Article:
I think there are probably a lot of parallels between that and Wimbledon.

Q. Finally, you're pretty proud of hoops picks. Who's gonna cut down the nets?
ANDY RODDICK: Gosh, I haven't filled out my bracket yet. I am pretty proud, though. I finished second out of about 400 in the ATP pool last four years. I'm really not optimistic about doing that ever again.

Q. You have had a decent year. You lost to Verdasco, you won in Brisbane, and then reached two quarters. Do you like the way you're going? Are you healthy now that the nerve thing is gone?
ANDY RODDICK: I like the way I played in Australia. I thought with the exception of getting banged up there a little bit on kind of a flukish thing, I played well.
I don't think I played very well in San Jose and Memphis. I wasn't a 100%. I very easily could have -- I pulled out of Dubai to get myself right. That very easily could have been San Jose, you know, two weeks earlier.
You know, I felt like I was kind of just trying to get by in those two events, and now I feel as healthy as you have since last summer.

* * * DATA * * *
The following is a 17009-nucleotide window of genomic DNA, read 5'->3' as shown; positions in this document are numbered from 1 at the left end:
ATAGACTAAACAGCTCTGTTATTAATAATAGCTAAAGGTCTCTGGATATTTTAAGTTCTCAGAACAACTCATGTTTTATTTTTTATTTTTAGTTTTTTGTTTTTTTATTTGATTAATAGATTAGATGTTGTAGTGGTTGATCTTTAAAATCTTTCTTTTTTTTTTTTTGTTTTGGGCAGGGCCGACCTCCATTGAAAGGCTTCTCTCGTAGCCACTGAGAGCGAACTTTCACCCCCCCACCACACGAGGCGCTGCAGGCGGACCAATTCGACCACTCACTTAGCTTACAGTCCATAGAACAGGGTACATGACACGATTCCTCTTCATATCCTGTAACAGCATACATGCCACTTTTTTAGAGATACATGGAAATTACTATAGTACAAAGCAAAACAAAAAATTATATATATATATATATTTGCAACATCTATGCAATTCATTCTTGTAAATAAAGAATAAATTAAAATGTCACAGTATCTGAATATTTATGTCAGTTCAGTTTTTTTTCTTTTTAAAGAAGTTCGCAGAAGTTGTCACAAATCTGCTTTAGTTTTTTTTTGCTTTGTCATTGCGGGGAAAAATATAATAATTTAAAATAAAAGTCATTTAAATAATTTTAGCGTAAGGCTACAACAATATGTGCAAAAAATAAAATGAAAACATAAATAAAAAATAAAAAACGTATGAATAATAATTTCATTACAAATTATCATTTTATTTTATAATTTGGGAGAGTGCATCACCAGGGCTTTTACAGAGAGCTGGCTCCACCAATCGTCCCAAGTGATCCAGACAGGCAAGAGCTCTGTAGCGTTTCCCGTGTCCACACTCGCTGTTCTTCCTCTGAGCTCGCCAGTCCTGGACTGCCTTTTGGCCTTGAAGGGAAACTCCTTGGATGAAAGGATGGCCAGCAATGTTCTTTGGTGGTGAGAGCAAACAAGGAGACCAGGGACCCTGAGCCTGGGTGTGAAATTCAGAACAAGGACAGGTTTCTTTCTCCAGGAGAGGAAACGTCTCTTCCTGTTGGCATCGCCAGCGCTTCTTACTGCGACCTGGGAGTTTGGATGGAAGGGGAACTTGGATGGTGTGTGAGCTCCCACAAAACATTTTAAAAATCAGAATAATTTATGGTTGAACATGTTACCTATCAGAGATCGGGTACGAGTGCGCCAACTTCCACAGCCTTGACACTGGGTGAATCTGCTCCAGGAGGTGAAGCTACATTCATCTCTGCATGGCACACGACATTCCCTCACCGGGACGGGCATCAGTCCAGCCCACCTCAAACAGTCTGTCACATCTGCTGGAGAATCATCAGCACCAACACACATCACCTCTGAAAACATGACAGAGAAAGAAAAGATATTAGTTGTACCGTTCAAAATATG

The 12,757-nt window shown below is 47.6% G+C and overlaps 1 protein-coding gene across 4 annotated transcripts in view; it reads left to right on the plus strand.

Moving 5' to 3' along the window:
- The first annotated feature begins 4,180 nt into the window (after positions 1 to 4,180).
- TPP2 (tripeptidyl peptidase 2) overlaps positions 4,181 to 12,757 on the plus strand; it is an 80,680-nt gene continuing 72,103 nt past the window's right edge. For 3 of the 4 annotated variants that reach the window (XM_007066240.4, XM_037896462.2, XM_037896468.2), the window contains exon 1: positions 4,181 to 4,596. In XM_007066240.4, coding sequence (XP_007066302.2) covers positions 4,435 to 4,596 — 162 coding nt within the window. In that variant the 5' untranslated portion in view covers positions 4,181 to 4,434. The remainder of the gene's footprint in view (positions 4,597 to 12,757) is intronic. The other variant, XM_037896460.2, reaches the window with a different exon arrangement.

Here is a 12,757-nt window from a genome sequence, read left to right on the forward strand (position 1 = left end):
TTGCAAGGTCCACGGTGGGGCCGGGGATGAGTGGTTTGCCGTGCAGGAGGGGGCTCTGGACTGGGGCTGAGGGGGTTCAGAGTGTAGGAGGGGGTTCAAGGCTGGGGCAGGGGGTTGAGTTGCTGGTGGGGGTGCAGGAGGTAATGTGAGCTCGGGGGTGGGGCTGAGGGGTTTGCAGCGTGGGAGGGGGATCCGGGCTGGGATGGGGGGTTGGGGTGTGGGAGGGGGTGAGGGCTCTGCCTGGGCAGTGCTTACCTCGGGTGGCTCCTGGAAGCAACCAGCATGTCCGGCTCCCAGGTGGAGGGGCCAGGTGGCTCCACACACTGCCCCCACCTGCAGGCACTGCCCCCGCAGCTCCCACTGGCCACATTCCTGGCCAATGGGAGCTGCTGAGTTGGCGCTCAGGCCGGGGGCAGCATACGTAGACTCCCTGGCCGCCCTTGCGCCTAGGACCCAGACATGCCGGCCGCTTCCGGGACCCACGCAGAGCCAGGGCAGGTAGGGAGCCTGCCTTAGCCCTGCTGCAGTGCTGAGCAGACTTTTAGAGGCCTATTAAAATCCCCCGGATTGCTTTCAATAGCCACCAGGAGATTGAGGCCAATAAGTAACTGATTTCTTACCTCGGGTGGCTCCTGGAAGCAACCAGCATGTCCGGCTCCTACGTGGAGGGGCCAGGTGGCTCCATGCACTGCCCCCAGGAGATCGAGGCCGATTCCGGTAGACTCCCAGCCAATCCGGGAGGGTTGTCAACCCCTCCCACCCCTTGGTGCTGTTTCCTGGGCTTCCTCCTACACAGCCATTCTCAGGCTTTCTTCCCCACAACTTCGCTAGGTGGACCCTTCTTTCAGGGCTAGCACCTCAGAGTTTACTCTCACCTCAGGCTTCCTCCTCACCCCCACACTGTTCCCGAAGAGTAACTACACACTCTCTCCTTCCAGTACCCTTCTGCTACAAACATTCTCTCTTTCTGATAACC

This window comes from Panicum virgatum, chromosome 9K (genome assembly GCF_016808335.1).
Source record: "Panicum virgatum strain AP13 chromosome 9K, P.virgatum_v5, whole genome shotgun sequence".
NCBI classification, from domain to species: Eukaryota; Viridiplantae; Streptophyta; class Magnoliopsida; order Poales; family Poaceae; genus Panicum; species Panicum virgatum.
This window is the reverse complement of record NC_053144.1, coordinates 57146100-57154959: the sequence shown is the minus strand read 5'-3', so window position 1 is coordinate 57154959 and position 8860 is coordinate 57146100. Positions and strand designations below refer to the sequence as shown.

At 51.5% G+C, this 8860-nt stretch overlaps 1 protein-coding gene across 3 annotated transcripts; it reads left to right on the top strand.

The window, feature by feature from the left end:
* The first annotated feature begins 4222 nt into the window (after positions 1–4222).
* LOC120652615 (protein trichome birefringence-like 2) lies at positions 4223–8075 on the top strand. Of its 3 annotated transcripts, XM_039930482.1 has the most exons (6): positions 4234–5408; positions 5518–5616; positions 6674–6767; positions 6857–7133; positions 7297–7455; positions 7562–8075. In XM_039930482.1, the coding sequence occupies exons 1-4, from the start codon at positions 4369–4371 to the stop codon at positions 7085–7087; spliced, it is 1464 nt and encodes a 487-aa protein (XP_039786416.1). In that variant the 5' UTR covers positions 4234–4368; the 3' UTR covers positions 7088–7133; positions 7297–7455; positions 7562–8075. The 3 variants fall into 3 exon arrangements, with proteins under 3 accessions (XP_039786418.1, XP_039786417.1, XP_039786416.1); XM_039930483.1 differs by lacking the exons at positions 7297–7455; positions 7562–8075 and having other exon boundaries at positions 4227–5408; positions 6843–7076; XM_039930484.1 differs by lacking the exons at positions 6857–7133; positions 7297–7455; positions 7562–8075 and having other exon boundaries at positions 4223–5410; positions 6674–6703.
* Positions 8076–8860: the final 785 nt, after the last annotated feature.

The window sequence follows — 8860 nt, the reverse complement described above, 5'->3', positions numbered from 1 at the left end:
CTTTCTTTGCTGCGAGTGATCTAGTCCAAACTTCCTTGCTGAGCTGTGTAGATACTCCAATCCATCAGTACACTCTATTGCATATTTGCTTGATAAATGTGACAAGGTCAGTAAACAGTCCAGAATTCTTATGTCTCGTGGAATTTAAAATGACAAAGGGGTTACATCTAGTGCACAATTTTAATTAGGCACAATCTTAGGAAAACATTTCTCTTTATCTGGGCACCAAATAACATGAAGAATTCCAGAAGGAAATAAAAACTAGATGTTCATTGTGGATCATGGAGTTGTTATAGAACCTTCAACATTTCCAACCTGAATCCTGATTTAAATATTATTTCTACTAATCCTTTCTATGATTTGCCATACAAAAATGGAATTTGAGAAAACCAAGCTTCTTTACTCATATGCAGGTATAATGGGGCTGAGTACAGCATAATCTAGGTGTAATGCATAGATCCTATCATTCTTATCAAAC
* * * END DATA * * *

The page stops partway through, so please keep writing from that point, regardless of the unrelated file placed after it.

Q. Was that sort of out of an obligation because they're U.S.-based events?
ANDY RODDICK: Sure. There's a lot of obligations. I mean, I don't think it's all on me, but I pulled out of Indy two years in a row and they went belly up. I certainly know that there's a responsibility there, you know, which makes me cheer for Isner and Querrey even more.

Q. Can you talk a little bit about any new wrinkles you and Larry are working on? Just the relationship, kind of an update on that.
ANDY RODDICK: We're fine. We still enjoy each other's company. You know, I think now it's just a matter of kind of getting back, getting healthy first of all. It's tough to do so much when you're fighting it a little bit. That's what we've been doing for the majority of the last six months, in all honesty.
You know, I think in the last couple weeks we've gotten back to neutral and been able to put in some time and work. It's shown through the first couple of rounds here.

Q. You've worked with some pretty good minds in tennis. Would you ever think about going coachless for a while?
ANDY RODDICK: I don't think so. You know, I'm -- I need to -- I like the energy that Larry brings on a daily basis. I don't need someone to watch over my practices to make sure that I work hard or to make sure that I'm eating right. I don't need a caretaker.